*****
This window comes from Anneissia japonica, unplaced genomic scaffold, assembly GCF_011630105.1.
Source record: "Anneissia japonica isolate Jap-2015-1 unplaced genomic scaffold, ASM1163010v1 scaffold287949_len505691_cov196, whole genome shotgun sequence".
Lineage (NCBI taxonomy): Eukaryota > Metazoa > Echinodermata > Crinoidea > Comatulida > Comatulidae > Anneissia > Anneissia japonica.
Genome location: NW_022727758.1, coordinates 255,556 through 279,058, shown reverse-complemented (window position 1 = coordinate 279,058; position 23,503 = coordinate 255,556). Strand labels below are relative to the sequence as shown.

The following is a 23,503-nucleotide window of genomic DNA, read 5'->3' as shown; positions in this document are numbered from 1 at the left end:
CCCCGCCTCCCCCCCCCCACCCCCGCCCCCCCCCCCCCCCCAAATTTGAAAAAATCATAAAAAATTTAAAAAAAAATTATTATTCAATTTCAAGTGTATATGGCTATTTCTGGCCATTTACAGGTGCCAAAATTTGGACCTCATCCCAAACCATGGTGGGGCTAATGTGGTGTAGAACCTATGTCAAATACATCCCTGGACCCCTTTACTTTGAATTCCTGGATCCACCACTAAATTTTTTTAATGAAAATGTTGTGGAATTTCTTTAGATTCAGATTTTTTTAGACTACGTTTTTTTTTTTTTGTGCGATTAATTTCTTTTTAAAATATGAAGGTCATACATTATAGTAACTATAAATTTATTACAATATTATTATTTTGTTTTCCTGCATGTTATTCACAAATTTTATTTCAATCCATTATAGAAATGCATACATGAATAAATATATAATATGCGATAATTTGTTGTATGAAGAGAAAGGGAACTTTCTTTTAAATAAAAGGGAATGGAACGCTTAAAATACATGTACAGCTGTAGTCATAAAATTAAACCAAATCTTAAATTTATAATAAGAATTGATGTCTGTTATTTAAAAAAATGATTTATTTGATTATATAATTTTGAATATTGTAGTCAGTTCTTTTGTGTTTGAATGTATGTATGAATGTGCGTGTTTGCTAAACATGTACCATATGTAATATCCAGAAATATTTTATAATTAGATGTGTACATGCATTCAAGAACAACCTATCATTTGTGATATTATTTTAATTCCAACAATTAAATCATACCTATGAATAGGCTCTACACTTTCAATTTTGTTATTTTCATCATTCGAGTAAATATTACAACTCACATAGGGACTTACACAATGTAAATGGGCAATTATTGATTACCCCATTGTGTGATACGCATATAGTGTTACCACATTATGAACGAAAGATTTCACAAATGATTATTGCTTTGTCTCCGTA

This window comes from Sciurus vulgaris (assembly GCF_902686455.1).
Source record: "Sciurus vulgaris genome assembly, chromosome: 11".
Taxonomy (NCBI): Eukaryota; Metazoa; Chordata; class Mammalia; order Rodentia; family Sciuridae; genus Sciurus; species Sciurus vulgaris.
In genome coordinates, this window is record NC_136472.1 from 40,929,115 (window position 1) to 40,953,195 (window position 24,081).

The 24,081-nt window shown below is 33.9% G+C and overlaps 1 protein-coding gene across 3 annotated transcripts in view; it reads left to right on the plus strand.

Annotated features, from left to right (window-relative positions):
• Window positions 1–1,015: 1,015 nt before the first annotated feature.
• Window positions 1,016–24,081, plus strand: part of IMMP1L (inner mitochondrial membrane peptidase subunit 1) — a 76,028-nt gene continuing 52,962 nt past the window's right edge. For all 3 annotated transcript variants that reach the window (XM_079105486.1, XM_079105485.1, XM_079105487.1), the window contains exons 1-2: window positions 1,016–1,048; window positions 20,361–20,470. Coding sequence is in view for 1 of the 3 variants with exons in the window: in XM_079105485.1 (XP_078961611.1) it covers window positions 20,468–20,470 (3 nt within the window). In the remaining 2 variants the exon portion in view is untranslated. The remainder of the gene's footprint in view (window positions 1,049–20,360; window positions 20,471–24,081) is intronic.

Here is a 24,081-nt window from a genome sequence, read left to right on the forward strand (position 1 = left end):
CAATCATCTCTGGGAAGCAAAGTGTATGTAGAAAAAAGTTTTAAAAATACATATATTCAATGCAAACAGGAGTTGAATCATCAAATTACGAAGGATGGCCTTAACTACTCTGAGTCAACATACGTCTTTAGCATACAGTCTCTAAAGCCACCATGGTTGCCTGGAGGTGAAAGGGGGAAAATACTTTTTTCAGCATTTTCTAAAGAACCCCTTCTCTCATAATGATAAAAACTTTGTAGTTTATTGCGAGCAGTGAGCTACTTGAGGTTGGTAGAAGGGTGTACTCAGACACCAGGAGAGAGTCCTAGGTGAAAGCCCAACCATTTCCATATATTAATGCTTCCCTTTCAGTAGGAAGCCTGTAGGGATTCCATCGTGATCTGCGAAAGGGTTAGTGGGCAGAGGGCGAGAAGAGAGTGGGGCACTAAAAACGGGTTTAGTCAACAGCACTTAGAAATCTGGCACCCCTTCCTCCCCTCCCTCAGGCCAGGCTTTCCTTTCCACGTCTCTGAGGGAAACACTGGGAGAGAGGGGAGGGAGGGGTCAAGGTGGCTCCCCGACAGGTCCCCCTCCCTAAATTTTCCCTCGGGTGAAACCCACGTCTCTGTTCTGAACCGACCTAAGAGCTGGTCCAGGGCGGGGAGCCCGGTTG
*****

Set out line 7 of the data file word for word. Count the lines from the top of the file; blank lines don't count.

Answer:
This window comes from Sciurus vulgaris (assembly GCF_902686455.1).